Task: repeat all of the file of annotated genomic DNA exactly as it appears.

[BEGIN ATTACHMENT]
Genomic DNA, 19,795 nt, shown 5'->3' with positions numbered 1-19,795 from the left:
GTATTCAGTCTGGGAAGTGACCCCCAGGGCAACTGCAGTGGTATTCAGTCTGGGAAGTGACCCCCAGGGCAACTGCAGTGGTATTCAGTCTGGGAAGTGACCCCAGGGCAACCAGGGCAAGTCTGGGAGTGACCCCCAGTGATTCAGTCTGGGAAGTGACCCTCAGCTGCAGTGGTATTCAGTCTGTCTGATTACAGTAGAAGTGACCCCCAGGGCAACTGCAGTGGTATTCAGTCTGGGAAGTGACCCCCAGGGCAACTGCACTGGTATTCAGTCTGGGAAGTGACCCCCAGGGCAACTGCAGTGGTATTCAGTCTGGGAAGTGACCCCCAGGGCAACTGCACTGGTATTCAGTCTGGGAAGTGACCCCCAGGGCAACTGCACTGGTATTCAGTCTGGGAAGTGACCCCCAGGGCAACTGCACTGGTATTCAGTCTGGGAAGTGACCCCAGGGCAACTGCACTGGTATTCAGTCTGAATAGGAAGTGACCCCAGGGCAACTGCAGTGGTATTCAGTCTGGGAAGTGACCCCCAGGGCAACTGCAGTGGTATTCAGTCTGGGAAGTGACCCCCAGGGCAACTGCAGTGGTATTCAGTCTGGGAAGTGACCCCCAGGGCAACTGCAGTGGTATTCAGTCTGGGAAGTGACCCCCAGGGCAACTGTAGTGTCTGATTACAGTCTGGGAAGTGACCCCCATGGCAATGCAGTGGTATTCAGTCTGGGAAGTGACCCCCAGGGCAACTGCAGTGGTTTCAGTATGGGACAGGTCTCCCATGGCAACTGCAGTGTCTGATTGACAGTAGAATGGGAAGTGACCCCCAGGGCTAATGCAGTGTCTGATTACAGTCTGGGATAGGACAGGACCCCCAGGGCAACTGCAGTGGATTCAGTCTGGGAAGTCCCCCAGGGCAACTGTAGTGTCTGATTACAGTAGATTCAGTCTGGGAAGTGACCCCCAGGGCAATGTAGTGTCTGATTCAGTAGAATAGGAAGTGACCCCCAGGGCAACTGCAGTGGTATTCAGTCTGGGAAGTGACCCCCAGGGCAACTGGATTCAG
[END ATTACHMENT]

Genomic DNA, 19,795 nt, shown 5'->3' with positions numbered 1-19,795 from the left:
GTATTCAGTCTGGGAAGTGACCCCCAGGGCAACTGCAGTGGTATTCAGTCTGGGAAGTGACCCCCAGGGCAACTGCAGTGGTATTCAGTCTGGGAAGTGACCCCAGGGCAACCAGGGCAAGTCTGGGAGTGACCCCCAGTGATTCAGTCTGGGAAGTGACCCTCAGCTGCAGTGGTATTCAGTCTGTCTGATTACAGTAGAAGTGACCCCCAGGGCAACTGCAGTGGTATTCAGTCTGGGAAGTGACCCCCAGGGCAACTGCACTGGTATTCAGTCTGGGAAGTGACCCCCAGGGCAACTGCAGTGGTATTCAGTCTGGGAAGTGACCCCCAGGGCAACTGCACTGGTATTCAGTCTGGGAAGTGACCCCCAGGGCAACTGCACTGGTATTCAGTCTGGGAAGTGACCCCCAGGGCAACTGCACTGGTATTCAGTCTGGGAAGTGACCCCAGGGCAACTGCACTGGTATTCAGTCTGAATAGGAAGTGACCCCAGGGCAACTGCAGTGGTATTCAGTCTGGGAAGTGACCCCCAGGGCAACTGCAGTGGTATTCAGTCTGGGAAGTGACCCCCAGGGCAACTGCAGTGGTATTCAGTCTGGGAAGTGACCCCCAGGGCAACTGCAGTGGTATTCAGTCTGGGAAGTGACCCCCAGGGCAACTGTAGTGTCTGATTACAGTCTGGGAAGTGACCCCCATGGCAATGCAGTGGTATTCAGTCTGGGAAGTGACCCCCAGGGCAACTGCAGTGGTTTCAGTATGGGACAGGTCTCCCATGGCAACTGCAGTGTCTGATTGACAGTAGAATGGGAAGTGACCCCCAGGGCTAATGCAGTGTCTGATTACAGTCTGGGATAGGACAGGACCCCCAGGGCAACTGCAGTGGATTCAGTCTGGGAAGTCCCCCAGGGCAACTGTAGTGTCTGATTACAGTAGATTCAGTCTGGGAAGTGACCCCCAGGGCAATGTAGTGTCTGATTCAGTAGAATAGGAAGTGACCCCCAGGGCAACTGCAGTGGTATTCAGTCTGGGAAGTGACCCCCAGGGCAACTGGATTCAG